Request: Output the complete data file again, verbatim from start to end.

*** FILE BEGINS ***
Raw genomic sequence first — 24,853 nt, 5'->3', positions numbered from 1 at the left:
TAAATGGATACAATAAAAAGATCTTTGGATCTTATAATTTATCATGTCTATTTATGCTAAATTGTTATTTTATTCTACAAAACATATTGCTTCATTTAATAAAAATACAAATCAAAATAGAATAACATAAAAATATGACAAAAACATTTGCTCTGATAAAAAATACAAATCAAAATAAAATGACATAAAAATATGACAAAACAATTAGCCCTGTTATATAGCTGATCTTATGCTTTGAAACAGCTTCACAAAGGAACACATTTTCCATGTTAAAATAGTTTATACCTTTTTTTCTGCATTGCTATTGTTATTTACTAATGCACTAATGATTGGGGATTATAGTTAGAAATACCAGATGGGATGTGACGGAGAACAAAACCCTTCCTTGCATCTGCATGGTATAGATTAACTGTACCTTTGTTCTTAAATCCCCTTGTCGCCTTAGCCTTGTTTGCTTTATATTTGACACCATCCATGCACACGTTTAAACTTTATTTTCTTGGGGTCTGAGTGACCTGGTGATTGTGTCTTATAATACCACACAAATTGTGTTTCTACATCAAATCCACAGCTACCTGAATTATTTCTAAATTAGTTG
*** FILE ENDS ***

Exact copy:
Raw genomic sequence first — 24,853 nt, 5'->3', positions numbered from 1 at the left:
TAAATGGATACAATAAAAAGATCTTTGGATCTTATAATTTATCATGTCTATTTATGCTAAATTGTTATTTTATTCTACAAAACATATTGCTTCATTTAATAAAAATACAAATCAAAATAGAATAACATAAAAATATGACAAAAACATTTGCTCTGATAAAAAATACAAATCAAAATAAAATGACATAAAAATATGACAAAACAATTAGCCCTGTTATATAGCTGATCTTATGCTTTGAAACAGCTTCACAAAGGAACACATTTTCCATGTTAAAATAGTTTATACCTTTTTTTCTGCATTGCTATTGTTATTTACTAATGCACTAATGATTGGGGATTATAGTTAGAAATACCAGATGGGATGTGACGGAGAACAAAACCCTTCCTTGCATCTGCATGGTATAGATTAACTGTACCTTTGTTCTTAAATCCCCTTGTCGCCTTAGCCTTGTTTGCTTTATATTTGACACCATCCATGCACACGTTTAAACTTTATTTTCTTGGGGTCTGAGTGACCTGGTGATTGTGTCTTATAATACCACACAAATTGTGTTTCTACATCAAATCCACAGCTACCTGAATTATTTCTAAATTAGTTG